We moved in August to a new house, which has been the kind of place that asserts its place-ness at every turn. It wasn’t interested in our convenience; it had its own drama from the start. The front steps wobbled like the teeth of a veteran boxer, the wall in the downstairs bathroom bubbled with water from a thousand rains, and then, oh, a whole nest of yellow jackets rooted itself in the gutter and sent its little tiny emissaries in through the cracks. By the half-dozen, they roosted on the wall in the upstairs hall every morning. Waiting.
These things got fixed. One by one. And we unpacked boxes, and books went onto bookshelves, and- and-… we live here. It is good. We’re across from a big park, situated on a corner so there’s light on all sides, and we have a big front lawn that’s weedy and weird, bordered by thorny old rose bushes. It’s me, Oriana, Whit and Pat, and this is the best. Because it means the house is always full of food and friends, and this makes such a difference for things like mental health, peace, safety and general calmness. Someone else is making coffee, someone can listen to the bad day and the good day, and someone knows just what cocktail to make for each.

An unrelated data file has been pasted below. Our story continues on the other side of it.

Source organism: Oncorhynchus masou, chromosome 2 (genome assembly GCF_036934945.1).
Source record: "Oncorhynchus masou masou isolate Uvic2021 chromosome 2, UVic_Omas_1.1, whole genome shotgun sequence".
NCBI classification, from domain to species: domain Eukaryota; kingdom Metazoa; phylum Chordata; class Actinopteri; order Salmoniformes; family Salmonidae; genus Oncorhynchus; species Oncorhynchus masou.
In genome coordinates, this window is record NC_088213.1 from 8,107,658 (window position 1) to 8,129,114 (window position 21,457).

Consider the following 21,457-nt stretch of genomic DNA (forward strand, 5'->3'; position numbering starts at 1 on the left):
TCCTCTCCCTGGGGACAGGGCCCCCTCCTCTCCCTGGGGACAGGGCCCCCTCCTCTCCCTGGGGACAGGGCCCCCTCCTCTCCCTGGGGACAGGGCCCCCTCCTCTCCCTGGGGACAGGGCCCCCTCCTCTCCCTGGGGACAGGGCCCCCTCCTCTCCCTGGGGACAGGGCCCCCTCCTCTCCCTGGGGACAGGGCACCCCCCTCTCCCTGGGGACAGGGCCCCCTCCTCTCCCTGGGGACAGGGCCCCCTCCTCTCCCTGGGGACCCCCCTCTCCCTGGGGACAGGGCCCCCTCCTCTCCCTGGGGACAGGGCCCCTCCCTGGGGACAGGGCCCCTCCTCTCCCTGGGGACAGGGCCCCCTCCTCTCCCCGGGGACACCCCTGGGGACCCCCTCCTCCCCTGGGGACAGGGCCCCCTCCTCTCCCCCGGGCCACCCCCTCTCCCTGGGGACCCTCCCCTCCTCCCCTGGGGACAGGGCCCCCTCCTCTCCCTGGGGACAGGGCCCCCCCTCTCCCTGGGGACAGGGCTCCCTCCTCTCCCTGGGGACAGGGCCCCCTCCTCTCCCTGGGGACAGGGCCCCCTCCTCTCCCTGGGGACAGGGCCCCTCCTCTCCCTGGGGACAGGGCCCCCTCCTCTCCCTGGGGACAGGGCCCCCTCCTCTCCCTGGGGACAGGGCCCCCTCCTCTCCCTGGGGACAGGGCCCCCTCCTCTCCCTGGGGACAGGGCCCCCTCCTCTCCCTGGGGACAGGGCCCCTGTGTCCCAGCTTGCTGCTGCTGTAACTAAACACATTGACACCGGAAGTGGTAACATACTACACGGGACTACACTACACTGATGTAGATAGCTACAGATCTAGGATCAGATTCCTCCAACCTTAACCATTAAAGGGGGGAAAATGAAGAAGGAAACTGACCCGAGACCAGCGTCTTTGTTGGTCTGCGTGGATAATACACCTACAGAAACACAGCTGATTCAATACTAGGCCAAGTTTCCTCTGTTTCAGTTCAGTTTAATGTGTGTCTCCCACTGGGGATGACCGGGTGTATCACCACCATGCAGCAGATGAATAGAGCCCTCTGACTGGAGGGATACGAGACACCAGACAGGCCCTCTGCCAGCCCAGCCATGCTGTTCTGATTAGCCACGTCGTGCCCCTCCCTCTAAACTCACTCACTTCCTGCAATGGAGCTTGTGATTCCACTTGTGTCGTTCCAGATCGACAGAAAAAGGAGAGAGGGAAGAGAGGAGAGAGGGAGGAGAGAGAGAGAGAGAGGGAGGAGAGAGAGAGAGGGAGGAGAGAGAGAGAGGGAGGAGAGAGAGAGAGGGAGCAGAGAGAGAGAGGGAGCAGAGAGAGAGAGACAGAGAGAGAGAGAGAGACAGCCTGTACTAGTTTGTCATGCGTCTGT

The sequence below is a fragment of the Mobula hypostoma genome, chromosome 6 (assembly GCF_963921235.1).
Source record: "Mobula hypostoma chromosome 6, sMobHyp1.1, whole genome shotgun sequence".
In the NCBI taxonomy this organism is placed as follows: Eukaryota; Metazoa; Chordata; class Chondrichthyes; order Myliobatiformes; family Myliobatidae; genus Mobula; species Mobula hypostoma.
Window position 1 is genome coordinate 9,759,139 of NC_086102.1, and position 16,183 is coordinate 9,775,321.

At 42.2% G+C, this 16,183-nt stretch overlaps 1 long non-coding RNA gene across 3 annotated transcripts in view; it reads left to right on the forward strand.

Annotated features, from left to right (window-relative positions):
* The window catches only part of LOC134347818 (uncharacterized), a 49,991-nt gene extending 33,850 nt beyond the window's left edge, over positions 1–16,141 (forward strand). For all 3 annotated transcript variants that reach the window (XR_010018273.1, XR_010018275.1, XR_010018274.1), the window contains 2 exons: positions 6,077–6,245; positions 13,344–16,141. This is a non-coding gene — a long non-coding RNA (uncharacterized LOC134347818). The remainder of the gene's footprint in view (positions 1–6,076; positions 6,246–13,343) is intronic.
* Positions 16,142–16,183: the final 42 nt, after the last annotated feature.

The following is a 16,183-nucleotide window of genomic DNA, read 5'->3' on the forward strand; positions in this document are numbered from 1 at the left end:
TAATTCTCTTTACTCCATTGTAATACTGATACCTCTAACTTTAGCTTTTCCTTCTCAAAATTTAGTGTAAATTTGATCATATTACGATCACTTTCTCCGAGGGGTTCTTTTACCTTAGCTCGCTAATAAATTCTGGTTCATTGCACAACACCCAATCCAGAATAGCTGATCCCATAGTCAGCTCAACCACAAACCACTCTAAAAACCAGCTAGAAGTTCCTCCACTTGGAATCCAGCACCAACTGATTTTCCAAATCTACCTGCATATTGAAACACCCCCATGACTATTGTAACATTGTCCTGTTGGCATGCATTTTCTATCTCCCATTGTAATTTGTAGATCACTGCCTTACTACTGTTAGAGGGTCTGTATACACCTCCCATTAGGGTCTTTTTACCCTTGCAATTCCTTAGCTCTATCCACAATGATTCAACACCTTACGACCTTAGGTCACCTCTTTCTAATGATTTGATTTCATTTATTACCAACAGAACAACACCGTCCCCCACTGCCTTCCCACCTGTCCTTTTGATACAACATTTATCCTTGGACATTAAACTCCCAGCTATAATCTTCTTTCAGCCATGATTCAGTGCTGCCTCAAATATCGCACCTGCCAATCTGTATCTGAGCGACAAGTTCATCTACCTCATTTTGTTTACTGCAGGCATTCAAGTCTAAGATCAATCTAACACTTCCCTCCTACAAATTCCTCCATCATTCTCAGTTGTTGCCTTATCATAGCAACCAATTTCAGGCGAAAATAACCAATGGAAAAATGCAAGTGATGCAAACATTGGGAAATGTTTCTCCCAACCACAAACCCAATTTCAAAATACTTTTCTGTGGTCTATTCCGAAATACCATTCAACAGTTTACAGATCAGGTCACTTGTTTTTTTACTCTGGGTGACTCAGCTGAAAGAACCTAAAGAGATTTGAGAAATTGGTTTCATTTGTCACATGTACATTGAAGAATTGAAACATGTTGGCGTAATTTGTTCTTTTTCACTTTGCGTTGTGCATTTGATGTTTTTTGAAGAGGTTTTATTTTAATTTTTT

Last night Oriana made a big dinner for us and a childhood friend of hers, and afterwards Pat built a fire in the fire pit out front. It made me remember just how calming a contained piece of fire can be, and how watching an element at work can erode the layers of worry that build up over the course of the day. You can be the happiest person, and still worry, and still need fire to stare at until the logs split, into glowing embers pushing through a spiderweb of cracks.
But the good part is, I don’t have as many questions as I used to. I don’t have all the answers, but I don’t stare at a fire and wonder what it all means. I know exactly what it means, that we are insignificant and mutable, that we hold on to what we have until it falls away.